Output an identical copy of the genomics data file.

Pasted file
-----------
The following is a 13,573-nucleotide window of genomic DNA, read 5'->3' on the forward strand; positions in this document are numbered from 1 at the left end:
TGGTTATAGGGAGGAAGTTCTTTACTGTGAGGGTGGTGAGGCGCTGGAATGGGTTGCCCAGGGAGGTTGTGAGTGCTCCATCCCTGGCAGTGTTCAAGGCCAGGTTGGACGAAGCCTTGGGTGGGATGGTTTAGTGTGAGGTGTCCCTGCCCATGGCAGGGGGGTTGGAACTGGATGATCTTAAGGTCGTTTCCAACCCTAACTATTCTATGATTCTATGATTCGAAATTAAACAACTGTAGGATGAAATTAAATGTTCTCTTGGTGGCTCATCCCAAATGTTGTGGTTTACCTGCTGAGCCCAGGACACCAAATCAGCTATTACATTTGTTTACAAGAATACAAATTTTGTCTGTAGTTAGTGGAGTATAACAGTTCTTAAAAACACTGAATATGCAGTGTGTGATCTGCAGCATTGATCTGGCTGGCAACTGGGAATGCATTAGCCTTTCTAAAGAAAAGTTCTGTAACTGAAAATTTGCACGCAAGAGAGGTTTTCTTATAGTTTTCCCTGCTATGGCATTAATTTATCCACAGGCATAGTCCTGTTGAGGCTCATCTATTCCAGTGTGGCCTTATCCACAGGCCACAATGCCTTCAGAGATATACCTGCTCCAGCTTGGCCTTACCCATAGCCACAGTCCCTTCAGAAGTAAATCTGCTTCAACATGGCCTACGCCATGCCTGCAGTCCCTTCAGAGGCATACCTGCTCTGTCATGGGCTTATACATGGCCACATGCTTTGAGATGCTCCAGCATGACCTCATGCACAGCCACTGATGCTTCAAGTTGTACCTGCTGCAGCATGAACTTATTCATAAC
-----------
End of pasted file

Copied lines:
The following is a 13,573-nucleotide window of genomic DNA, read 5'->3' on the forward strand; positions in this document are numbered from 1 at the left end:
TGGTTATAGGGAGGAAGTTCTTTACTGTGAGGGTGGTGAGGCGCTGGAATGGGTTGCCCAGGGAGGTTGTGAGTGCTCCATCCCTGGCAGTGTTCAAGGCCAGGTTGGACGAAGCCTTGGGTGGGATGGTTTAGTGTGAGGTGTCCCTGCCCATGGCAGGGGGGTTGGAACTGGATGATCTTAAGGTCGTTTCCAACCCTAACTATTCTATGATTCTATGATTCGAAATTAAACAACTGTAGGATGAAATTAAATGTTCTCTTGGTGGCTCATCCCAAATGTTGTGGTTTACCTGCTGAGCCCAGGACACCAAATCAGCTATTACATTTGTTTACAAGAATACAAATTTTGTCTGTAGTTAGTGGAGTATAACAGTTCTTAAAAACACTGAATATGCAGTGTGTGATCTGCAGCATTGATCTGGCTGGCAACTGGGAATGCATTAGCCTTTCTAAAGAAAAGTTCTGTAACTGAAAATTTGCACGCAAGAGAGGTTTTCTTATAGTTTTCCCTGCTATGGCATTAATTTATCCACAGGCATAGTCCTGTTGAGGCTCATCTATTCCAGTGTGGCCTTATCCACAGGCCACAATGCCTTCAGAGATATACCTGCTCCAGCTTGGCCTTACCCATAGCCACAGTCCCTTCAGAAGTAAATCTGCTTCAACATGGCCTACGCCATGCCTGCAGTCCCTTCAGAGGCATACCTGCTCTGTCATGGGCTTATACATGGCCACATGCTTTGAGATGCTCCAGCATGACCTCATGCACAGCCACTGATGCTTCAAGTTGTACCTGCTGCAGCATGAACTTATTCATAAC